For now, don't expect miracles. Those of you begging for Michael Redd? While I hope you're wrong, I do see him fitting the Suns' 2011-2012 free agent profile - a one-year veteran-minimum contract.


PHOENIX -– During a typical offseason Phoenix Suns players trickle back to town by Labor Day and scrimmage for as many as six weeks before training camp begins, bonding time that has catapulted the...

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Sebastian Telfair never lived up to expectations. Through seven NBA seasons, the Abraham Lincoln High School star and cousin of Stephon Marbury has yet to play like a lottery pick. He failed to...

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Kansas forward Markieff Morris dunks during the first half of an NCAA college basketball game against Colorado in Boulder, Colo., on Wednesday,  Feb. 3, 2010. (AP Photo/Ed Andrieski)

With the 13th overall pick in this year's NBA draft, the Phoenix Suns selected standout Kansas forward Markieff Morris. Not the first, not the second, but the third NBA brother (and second NBA twin) to join the Suns, Morris was drafted to help bring depth to the position vacated by Amar'e Stoudemire a year earlier.

Morris has yet to set foot on the court, in practice or otherwise, as a Phoenix Sun, but that won't stop me from speculating about what his potential impact will be this season and beyond.

  • Finishing Ability: As a Jayhawk, Morris was known as an excellent pick-and-roll finisher, converting almost 70% of his touches at the rim last year. He's been working on improving his back-to-the-basket moves, but is known primarily as an attacker. The Suns like the pick and roll. Steve Nash likes the pick and roll. I like the pick and roll. It's all good.
  • Rebounding Skill: Steadily improving throughout his 3-year collegiate career, he averaged 8.3 rebounds last year and improved his rebounding rate in each year. Alvin Gentry can expect a guy willing and able to attack the boards when Markieff's name gets called. I don't think we're in for another Taylor Griffin experience in this category, but one thing Morris will need to do is stay in the weight room. He's not a huge body in the paint but he has good footwork.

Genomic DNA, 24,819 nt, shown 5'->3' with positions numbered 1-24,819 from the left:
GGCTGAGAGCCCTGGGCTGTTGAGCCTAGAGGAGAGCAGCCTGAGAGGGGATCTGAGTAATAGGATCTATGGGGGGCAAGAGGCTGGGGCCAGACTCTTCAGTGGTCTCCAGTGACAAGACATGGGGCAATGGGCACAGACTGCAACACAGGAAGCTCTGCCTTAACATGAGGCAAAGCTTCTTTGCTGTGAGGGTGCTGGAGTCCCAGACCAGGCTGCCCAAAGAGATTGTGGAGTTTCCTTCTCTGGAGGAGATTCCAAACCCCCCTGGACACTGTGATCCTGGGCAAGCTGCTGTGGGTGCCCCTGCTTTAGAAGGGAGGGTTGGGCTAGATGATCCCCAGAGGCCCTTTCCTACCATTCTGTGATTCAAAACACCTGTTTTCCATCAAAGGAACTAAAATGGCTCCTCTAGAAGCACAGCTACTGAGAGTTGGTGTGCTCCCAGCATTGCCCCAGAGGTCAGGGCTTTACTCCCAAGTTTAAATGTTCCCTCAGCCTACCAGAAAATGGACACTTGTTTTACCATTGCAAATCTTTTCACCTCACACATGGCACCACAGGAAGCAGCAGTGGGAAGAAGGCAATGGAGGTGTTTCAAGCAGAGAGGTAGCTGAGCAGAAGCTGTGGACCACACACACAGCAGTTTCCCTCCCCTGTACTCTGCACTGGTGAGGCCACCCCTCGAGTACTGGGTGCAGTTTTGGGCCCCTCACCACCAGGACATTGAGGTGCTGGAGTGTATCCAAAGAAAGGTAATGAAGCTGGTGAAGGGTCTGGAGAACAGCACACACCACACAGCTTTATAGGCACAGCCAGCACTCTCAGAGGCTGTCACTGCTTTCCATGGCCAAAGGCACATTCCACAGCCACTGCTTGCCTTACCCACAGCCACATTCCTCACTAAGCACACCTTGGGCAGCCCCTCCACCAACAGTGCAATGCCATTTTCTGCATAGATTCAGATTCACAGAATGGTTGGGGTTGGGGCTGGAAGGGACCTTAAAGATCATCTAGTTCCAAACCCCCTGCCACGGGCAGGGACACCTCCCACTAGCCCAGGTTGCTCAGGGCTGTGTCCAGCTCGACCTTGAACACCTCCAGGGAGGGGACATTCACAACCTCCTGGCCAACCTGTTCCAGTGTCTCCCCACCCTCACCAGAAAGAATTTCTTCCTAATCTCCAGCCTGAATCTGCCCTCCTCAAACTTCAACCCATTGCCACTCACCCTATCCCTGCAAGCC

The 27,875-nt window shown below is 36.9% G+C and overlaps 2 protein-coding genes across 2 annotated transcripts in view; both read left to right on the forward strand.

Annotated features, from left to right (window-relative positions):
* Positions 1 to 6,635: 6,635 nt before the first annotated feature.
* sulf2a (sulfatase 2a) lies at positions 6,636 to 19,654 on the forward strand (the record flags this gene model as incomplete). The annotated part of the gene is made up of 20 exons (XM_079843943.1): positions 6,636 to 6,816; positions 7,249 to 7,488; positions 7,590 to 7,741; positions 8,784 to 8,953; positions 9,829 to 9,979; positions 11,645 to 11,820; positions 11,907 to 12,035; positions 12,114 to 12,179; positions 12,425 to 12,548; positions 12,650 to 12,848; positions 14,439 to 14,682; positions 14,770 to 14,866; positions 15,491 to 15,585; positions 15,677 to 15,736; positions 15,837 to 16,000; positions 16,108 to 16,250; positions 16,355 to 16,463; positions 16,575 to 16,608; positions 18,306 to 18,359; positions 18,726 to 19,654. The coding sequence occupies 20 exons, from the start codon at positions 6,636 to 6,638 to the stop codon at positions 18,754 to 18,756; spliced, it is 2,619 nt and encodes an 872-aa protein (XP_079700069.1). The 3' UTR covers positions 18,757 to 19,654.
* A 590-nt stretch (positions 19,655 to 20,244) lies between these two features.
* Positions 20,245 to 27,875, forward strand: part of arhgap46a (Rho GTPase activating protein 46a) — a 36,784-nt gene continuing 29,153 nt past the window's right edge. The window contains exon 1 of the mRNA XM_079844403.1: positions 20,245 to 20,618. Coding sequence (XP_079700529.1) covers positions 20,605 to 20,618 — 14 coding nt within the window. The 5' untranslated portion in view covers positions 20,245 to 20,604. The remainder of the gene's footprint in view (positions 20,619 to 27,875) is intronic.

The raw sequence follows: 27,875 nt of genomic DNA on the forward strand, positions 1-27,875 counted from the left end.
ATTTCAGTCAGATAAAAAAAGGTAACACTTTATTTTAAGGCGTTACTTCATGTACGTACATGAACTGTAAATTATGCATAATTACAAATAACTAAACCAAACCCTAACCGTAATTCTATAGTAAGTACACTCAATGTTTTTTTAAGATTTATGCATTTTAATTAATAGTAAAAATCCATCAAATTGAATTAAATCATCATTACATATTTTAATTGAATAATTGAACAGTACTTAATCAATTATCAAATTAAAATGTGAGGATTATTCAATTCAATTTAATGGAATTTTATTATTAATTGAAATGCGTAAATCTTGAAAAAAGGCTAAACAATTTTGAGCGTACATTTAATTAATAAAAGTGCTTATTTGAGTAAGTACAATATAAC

Those two attributes aren't qualities that I would pin on Channing Frye, the current starter at the PF spot. Channing has a uniqueness among NBA forwards in that he has the silky smooth, reliable 3-pointer stroke that allows him to stretch the floor. Over the last year or so, Frye has been improving in areas such as post defense and rebounding, but his bread and butter is the pick-and-pop with Nash.

Join me after the jump for a little bit more....

Markieff Morris is just what the Phoenix Suns need to bring increased balance to the frontcourt. Channing Frye will continue to be a matchup nightmare for any team and I expect him to continue starting at the 4 as long as the shot remains silky smooth. The really cool part, though, comes when Morris is inserted into the lineup. Able to hold his own in the paint, Markieff will develop into a hard-nosed defender and aggressive slasher when that's what's needed.

So, what should we watch for this season with Markieff? Watch for aggressive weak-wide rebounding and good defense inside 15 feet. Watch for the pick-and-roll (hopefully a more controlled version of the Hakim Warrick p&r), with both Steve Nash and Sebastian Telfair running the point. Watch for a new mid-range jumpshot that he's been working on that he started to develop last year.

I would dare say that Morris will be perfect fit for the Phoenix Suns' second unit this year. It would take Channing Frye losing his edge for Morris to bust into the starting lineup, but I'll look for him to get 13-18 minutes out of the gate, complementing Channing's outside shooting with his own brand of mix-it-up-in-the-paint basketball.